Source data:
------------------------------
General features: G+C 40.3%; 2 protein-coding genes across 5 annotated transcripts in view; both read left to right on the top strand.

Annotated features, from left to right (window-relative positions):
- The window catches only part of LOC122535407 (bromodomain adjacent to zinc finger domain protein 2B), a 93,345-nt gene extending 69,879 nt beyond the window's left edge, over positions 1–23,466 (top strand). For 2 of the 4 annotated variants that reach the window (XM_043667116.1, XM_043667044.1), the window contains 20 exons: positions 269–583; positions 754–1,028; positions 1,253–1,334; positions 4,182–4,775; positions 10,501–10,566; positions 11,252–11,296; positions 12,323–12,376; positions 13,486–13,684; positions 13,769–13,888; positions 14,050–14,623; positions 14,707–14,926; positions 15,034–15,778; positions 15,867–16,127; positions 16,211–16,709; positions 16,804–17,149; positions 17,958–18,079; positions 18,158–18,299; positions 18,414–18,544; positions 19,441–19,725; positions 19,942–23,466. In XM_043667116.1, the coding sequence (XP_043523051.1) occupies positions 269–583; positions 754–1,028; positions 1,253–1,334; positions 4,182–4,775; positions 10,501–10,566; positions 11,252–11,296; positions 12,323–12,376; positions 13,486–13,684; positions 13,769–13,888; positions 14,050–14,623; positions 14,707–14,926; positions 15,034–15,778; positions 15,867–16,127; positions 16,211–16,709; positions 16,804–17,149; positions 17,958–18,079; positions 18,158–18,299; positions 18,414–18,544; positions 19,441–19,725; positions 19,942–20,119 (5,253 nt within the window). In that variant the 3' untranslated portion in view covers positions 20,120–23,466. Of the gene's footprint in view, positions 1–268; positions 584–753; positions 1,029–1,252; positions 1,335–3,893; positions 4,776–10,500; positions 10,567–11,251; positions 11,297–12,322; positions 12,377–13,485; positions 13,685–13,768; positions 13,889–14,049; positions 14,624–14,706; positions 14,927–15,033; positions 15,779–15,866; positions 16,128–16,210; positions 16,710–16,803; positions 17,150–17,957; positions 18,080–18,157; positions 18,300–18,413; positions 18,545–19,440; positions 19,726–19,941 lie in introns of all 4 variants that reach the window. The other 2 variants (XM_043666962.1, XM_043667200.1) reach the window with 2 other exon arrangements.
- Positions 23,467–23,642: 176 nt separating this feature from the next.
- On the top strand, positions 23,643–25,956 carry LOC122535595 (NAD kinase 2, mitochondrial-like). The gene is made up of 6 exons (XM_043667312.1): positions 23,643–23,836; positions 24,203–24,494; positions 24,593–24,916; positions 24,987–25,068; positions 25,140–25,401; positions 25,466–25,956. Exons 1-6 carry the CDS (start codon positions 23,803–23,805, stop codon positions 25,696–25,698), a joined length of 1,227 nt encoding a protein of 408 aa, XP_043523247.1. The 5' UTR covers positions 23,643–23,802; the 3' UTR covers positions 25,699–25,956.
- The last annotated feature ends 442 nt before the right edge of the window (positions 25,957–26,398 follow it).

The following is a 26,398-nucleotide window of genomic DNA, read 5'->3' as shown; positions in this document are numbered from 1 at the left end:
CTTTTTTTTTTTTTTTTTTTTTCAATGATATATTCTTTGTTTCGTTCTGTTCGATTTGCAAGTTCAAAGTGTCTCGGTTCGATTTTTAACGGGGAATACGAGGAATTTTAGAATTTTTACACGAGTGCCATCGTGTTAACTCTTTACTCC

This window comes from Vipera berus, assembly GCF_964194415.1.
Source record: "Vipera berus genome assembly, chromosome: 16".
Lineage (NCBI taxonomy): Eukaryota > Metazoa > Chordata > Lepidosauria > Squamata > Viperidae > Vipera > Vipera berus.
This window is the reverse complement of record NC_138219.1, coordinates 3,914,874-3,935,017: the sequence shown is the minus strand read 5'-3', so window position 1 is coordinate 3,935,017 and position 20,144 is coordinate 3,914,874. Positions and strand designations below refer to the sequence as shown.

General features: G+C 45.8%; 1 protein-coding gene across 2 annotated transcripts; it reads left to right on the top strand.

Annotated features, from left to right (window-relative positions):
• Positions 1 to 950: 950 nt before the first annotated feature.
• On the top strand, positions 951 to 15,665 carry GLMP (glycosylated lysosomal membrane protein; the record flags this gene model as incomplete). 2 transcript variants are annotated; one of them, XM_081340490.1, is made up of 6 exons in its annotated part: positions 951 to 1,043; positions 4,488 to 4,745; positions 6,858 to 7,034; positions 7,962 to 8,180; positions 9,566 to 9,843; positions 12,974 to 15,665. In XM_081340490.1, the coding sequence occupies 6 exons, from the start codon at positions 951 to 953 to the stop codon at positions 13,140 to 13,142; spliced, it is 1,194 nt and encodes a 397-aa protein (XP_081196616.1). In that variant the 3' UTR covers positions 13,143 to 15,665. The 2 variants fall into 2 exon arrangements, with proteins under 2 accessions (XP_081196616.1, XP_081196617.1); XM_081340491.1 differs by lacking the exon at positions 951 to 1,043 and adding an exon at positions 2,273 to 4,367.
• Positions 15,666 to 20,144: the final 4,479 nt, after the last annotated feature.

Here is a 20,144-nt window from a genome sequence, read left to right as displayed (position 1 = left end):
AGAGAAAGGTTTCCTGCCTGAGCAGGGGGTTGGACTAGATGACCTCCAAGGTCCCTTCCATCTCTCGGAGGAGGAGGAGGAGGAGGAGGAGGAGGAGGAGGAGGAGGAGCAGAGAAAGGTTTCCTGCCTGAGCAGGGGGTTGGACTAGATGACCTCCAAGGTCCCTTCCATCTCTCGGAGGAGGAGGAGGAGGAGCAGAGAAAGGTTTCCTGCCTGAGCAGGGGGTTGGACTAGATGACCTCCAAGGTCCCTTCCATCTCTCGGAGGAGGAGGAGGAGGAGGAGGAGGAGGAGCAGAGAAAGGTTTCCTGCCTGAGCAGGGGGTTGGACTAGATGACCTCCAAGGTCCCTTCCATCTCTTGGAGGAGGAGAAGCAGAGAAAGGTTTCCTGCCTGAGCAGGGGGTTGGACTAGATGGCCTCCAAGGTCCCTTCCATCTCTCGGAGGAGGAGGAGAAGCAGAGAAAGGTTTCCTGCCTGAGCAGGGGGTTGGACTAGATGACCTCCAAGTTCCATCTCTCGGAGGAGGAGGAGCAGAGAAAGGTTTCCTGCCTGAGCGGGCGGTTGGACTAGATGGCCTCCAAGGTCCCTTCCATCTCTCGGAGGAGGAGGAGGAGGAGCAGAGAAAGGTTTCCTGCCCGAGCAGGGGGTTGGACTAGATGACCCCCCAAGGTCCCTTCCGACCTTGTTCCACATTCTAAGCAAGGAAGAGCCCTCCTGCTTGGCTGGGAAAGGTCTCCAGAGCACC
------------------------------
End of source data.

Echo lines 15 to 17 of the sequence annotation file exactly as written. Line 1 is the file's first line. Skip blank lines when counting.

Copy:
• Positions 1 to 950: 950 nt before the first annotated feature.
• On the top strand, positions 951 to 15,665 carry GLMP (glycosylated lysosomal membrane protein; the record flags this gene model as incomplete). 2 transcript variants are annotated; one of them, XM_081340490.1, is made up of 6 exons in its annotated part: positions 951 to 1,043; positions 4,488 to 4,745; positions 6,858 to 7,034; positions 7,962 to 8,180; positions 9,566 to 9,843; positions 12,974 to 15,665. In XM_081340490.1, the coding sequence occupies 6 exons, from the start codon at positions 951 to 953 to the stop codon at positions 13,140 to 13,142; spliced, it is 1,194 nt and encodes a 397-aa protein (XP_081196616.1). In that variant the 3' UTR covers positions 13,143 to 15,665. The 2 variants fall into 2 exon arrangements, with proteins under 2 accessions (XP_081196616.1, XP_081196617.1); XM_081340491.1 differs by lacking the exon at positions 951 to 1,043 and adding an exon at positions 2,273 to 4,367.
• Positions 15,666 to 20,144: the final 4,479 nt, after the last annotated feature.